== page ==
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School nutrition programs fail at making students healthy; succeed at making them sad

November 11, 2008
no cupcake for you!

no cupcake for you!

Despite the strict new nutrition regulations in many school districts–which often result in bans on bake sales and birthday cake–school food policies may not have any particular effect on students’ eating habits. A (small, quasi-experimental, nonrandomized) study in the Journal of Nutrition Education and Behavior found that reducing the availability of sodas did not meaningfully reduce soda consumption among students. This is supported by data which suggest that childhood weight increases at a faster rate during the summer. None of this is surprising, for two reasons: one, children only spend seven of their twenty-four hours in school and most only consume one meal there; and two, real food is expensive.

When Christopher Greenslate and Kerri Leonard tried to live on a food budget of a dollar a day (the average American eats $7 of food a day, but the daily food-stamp allowance is only a few dollars), they found themselves unable to afford fresh fruits and vegetables of any kind–and seemed only to survive because of their ability to make their own bread and tortillas, a skill that’s losing ground by the day. Furthermore, there’s this:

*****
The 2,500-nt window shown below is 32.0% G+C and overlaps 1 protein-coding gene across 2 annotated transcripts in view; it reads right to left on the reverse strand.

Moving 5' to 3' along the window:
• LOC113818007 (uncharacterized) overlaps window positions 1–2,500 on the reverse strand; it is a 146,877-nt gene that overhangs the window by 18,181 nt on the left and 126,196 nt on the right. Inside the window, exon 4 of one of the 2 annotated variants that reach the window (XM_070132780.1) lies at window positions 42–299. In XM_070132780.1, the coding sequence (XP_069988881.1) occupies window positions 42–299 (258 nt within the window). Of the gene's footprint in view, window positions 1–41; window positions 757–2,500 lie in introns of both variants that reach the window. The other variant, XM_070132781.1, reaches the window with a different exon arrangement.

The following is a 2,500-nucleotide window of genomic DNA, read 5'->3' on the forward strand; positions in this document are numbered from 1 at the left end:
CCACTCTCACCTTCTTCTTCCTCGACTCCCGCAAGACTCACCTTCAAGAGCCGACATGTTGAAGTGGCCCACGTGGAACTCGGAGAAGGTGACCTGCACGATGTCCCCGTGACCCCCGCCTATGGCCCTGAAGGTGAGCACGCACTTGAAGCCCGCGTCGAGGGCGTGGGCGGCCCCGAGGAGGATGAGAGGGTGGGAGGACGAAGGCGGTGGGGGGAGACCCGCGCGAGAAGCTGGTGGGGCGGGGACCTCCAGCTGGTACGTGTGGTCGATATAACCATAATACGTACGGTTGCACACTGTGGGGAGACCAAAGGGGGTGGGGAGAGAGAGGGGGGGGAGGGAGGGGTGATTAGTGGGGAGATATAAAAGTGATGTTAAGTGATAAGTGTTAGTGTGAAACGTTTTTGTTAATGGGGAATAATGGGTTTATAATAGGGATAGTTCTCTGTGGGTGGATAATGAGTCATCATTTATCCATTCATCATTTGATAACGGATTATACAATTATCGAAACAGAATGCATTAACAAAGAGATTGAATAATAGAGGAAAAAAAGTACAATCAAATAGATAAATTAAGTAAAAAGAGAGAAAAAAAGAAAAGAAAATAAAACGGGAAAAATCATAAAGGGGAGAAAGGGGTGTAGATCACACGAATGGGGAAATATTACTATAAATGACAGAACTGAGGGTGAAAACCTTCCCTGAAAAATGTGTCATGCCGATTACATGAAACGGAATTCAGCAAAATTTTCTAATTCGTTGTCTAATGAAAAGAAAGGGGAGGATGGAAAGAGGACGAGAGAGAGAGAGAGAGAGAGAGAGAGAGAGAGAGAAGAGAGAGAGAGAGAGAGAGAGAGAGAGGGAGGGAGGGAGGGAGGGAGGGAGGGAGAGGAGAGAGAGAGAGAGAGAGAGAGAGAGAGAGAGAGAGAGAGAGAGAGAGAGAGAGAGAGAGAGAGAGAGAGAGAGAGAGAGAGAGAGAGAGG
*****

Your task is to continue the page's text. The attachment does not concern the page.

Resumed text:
Last year, Dr. Drewnowski led a study, published in The Journal of the American Dietetic Association, comparing the prices of 370 foods sold at supermarkets in the Seattle area. The study showed that “energy dense” junk foods, which pack the most calories and fewest nutrients per gram, were far less expensive than nutrient-rich, lower-calorie foods like fruits and vegetables. The prices of the most healthful foods surged 19.5 percent over the two-year study period, while the junk food prices dropped 1.8 percent. [NYTimes]

This is all the more reason for schools to cut soda and junk food from their vending machines and cafeterias–and replace them with water and fruit. Making it harder to get a Coke isn’t really helpful if students turn around and buy Gatorade or drink nothing at all. There have to be worthwhile alternatives. And this way, even if their eating habits aren’t changed substantially, at least you got some baby carrots into ’em.

HOWEVER: banning bake sales and birthday cake isn’t the answer, either. Fundraisers in particular should be exciting, and what’s more exciting than a brownie, particularly at a school where your only dessert options are nature’s candy? It also sends the message that under no circumstances are refined sugars acceptable, EVER. This makes said sugars way sexier (you say I can’t touch that red button, ay?) and also makes that whole “moderation” lesson much more difficult to learn. One glass of wine does not a raging  alcoholic make, nor a pumpkin-shaped cookie a 600-pound 10-year-old who can’t leave his bed.

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